Much like the Coast Guard guidelines, the Texas safety guidelines are predicated on the type and size of the vessel. For example, individuals operating powerboats, sailboats, and other manually-operated boats need to have personal floatation devices on board. However, powerboats also need to have a fire extinguisher on board.

In addition to different safety equipment requirements based on the type of vessel, there are different safety requirements depending on the age of the boat operator and, as mentioned, the overall size of the vessel. For example, if you were born on or after September 1, 1993, you are required to complete a Boater Education course in order to operate a boat with a horsepower rating of more than 15 hp in Texas waters.

The local governing body of incorporated cities or towns, county commissioners courts, and political subdivisions can pass rules relating to restricted areas and the operation and equipment of boats it deems necessary for the public safety.

Helpful Tips for Staying Safe When Going In or Near a Body of Water

When it comes to staying safe when going in or near a body of water, having access to a life jacket or comparable flotation device is critically important. For example, drowning-deaths involving children occur frequently in open water, such as lakes, rivers, canals, reservoirs, and retention ponds. In 2016, open-water drownings constituted more than 40 percent of deadly drownings involving minors.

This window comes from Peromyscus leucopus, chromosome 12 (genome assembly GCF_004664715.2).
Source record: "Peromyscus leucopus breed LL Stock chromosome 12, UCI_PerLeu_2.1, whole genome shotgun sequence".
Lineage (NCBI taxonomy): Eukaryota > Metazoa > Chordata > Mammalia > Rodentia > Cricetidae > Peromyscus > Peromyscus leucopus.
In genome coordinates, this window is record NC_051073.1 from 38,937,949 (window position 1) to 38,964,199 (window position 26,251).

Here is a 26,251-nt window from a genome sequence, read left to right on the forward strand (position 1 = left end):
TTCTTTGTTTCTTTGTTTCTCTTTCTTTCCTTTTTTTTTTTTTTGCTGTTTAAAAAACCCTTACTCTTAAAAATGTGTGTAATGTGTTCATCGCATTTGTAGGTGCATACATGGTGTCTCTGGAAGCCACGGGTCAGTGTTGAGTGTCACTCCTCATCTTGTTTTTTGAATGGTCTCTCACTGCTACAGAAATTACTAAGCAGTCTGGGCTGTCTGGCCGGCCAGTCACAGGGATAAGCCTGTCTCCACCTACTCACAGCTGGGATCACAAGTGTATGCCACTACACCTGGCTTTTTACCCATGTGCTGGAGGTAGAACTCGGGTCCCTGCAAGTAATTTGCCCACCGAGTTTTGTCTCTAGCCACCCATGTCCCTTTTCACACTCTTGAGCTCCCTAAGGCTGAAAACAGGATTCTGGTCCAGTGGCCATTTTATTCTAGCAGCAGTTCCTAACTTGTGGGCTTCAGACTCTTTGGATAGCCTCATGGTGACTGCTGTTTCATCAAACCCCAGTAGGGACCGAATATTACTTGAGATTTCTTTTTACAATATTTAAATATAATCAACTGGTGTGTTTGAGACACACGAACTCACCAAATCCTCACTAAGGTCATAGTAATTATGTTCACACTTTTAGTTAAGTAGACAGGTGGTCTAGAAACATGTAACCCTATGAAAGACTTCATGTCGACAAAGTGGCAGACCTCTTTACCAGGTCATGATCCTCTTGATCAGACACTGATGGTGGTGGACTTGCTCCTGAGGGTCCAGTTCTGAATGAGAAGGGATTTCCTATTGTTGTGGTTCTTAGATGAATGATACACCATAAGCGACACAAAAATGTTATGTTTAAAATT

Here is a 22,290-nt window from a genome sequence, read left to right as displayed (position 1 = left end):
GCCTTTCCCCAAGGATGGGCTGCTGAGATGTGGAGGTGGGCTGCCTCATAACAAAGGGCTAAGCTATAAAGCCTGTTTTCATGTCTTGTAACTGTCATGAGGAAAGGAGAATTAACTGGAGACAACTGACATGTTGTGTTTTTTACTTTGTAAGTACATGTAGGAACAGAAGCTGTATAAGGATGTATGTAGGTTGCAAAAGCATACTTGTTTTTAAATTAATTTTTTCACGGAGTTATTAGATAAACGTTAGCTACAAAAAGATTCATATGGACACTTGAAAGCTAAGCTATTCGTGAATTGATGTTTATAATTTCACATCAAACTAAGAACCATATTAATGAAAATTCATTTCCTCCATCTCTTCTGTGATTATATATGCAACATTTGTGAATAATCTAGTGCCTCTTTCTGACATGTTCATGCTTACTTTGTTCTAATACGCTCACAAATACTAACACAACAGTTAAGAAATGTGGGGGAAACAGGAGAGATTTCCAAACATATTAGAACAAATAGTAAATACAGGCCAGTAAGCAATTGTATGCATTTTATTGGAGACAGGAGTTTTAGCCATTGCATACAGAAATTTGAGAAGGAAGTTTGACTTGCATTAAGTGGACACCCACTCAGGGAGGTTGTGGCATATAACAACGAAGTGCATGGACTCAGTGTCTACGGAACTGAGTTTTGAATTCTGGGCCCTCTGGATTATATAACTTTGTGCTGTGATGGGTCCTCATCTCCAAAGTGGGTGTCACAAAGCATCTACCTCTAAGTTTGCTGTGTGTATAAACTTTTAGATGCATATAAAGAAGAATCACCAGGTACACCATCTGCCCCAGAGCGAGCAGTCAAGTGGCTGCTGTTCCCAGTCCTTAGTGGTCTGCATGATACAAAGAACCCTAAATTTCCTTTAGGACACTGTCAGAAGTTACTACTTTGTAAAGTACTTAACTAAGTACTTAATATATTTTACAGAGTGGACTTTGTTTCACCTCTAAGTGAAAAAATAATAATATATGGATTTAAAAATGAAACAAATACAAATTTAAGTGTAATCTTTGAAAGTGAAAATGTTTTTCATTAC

To help reduce the risk of drowning deaths, an important safety protocol is ensuring your children know how to swim. In fact, knowing how to swim helps reduce the risk of drowning by 88 percent.

In addition to learning how to swim. Follow the open water safety tips below:

  • Swim in a designated swimming area (i.e., do not get adventurous and try to swim in unsupervised open waters)
  • Swim parallel to the shore
  • Do not swim alone
  • Know the weather for the day and the water conditions
  • Develop an understanding of currents
  • Wear a Coast Guard-Approved life vest
  • Monitor alcohol intake, especially when operating a boat, jet ski, or other vessel

Injured in a Boating Accident or Water-Related Accident? Contact Slack Davis Sanger Today

If you or a loved one was seriously injured in a boat accident in Texas, contact Slack Davis Sanger today. Our team of experienced and respected Texas boat accident lawyers understand applicable rules and regulations governing boating operations in the Lone Star State. In addition, we possess a keen understanding of the risks associated with spending time out on the water.

The boat accident attorneys with Slack Davis Sanger are skilled litigators with a track record of success in helping individuals and families who suffered life-altering injuries in boat and watercraft-related accidents. Our depth of experience has allowed us to develop key pieces of evidence to present to a judge and/or jury to explain how a boat accident happens and who is responsible.

If you are interested in possibly filing a legal claim related to a boat accident, now is the time to act. Why? Because you typically have only a finite period of time to pursue financial restitution for your harms and losses. The statute of limitations for bodily injury claims in Texas is only two years commencing from the date of the accident.

Contact our Texas boat injury lawyers today to schedule a free, confidential case evaluation.